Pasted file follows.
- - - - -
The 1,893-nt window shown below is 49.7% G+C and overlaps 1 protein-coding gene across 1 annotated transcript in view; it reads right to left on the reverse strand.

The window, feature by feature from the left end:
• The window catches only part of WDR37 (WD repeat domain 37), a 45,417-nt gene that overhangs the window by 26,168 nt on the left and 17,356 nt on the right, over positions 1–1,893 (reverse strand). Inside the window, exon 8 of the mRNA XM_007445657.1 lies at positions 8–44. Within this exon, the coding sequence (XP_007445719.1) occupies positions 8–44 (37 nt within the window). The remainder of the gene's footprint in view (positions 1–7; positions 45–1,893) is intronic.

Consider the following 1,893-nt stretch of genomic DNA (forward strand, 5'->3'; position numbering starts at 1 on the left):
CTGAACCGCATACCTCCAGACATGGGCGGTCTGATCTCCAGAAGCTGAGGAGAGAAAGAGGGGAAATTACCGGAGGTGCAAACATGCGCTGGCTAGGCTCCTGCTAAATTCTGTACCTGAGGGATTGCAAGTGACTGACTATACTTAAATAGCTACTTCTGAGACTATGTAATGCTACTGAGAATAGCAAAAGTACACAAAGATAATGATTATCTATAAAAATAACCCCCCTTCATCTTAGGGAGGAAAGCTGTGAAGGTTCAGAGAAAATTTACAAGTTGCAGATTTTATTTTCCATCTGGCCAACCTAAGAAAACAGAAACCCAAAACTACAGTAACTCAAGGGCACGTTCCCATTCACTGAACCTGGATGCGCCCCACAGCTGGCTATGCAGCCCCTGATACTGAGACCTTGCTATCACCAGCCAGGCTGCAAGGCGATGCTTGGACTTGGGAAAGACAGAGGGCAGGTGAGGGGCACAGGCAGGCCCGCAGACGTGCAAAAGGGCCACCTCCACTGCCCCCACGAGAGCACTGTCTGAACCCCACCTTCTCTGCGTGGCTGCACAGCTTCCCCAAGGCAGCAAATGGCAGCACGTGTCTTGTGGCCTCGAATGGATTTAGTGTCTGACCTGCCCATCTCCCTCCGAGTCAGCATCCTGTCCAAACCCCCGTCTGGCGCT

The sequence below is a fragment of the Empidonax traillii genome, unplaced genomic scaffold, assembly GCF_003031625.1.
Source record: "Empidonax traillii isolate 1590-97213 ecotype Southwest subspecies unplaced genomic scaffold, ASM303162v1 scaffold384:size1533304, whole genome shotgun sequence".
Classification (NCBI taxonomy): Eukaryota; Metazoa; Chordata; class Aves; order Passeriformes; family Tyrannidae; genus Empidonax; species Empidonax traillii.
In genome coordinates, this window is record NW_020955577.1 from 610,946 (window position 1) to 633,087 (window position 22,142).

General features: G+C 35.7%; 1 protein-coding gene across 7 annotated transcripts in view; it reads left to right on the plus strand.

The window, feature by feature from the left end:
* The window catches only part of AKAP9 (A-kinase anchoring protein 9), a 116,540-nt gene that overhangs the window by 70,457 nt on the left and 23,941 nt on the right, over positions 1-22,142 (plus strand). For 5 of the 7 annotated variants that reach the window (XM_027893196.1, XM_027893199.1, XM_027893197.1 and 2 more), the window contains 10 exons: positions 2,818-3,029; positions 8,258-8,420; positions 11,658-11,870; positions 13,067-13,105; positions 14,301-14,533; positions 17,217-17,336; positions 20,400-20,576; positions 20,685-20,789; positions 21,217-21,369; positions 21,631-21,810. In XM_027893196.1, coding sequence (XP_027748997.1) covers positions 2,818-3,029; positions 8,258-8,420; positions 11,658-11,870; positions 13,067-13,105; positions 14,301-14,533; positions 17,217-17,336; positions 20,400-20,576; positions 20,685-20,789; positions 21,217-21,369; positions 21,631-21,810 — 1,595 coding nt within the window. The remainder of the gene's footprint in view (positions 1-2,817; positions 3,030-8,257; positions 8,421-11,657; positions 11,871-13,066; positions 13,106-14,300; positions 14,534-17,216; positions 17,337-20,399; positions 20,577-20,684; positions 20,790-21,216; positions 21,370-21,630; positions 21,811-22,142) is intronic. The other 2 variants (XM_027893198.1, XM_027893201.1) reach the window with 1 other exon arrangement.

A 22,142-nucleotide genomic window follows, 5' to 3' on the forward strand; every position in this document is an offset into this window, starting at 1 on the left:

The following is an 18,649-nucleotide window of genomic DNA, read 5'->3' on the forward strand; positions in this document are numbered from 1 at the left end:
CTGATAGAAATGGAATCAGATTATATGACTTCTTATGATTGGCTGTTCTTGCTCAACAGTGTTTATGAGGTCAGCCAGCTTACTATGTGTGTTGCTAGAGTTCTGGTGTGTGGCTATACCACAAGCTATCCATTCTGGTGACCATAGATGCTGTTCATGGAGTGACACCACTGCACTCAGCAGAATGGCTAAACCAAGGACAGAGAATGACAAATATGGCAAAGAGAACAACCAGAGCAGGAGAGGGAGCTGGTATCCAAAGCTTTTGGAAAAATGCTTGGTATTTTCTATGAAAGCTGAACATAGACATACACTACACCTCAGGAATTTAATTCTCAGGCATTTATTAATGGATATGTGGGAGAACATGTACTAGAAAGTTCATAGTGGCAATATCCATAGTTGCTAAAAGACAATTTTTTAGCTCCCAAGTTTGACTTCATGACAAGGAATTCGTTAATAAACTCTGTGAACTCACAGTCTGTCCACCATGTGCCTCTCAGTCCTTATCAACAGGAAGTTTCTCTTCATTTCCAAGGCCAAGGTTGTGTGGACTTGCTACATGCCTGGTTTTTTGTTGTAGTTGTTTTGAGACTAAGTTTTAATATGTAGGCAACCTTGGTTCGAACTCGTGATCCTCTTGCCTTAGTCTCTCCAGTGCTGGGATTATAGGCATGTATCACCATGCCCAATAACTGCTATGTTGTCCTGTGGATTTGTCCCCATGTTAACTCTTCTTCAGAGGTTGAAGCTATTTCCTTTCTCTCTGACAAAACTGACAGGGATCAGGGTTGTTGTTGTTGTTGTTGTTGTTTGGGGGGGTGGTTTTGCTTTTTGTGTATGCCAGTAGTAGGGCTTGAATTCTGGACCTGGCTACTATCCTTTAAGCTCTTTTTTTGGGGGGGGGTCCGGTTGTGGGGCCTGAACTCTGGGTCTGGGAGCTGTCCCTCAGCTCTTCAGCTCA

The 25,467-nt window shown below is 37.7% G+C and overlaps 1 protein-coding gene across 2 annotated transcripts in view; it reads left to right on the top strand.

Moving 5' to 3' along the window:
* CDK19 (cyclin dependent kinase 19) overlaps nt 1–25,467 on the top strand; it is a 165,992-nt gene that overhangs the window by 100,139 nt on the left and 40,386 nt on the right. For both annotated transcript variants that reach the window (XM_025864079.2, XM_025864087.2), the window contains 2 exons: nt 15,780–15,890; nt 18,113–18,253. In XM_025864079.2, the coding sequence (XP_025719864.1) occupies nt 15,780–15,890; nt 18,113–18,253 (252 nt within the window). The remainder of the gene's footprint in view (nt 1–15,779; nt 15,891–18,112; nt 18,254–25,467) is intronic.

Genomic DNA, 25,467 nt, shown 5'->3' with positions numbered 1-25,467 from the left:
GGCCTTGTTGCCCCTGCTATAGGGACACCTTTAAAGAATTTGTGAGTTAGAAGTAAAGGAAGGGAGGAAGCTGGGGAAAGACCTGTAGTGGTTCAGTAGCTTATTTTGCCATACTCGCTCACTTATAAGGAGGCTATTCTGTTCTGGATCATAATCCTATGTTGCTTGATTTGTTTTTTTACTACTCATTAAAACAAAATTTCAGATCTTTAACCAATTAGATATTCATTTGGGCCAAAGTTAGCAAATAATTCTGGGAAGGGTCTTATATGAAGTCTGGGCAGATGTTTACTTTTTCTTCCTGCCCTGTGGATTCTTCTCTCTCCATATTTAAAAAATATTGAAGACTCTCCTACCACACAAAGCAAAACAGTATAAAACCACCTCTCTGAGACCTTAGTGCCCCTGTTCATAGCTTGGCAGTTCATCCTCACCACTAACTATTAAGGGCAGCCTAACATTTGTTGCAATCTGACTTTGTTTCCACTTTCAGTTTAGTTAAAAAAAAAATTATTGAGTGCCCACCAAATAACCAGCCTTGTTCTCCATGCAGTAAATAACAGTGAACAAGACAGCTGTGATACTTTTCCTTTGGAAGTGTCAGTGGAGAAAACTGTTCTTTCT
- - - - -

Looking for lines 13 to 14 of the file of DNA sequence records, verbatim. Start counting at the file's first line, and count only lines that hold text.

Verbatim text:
A 22,142-nucleotide genomic window follows, 5' to 3' on the forward strand; every position in this document is an offset into this window, starting at 1 on the left:

The following is an 18,649-nucleotide window of genomic DNA, read 5'->3' on the forward strand; positions in this document are numbered from 1 at the left end: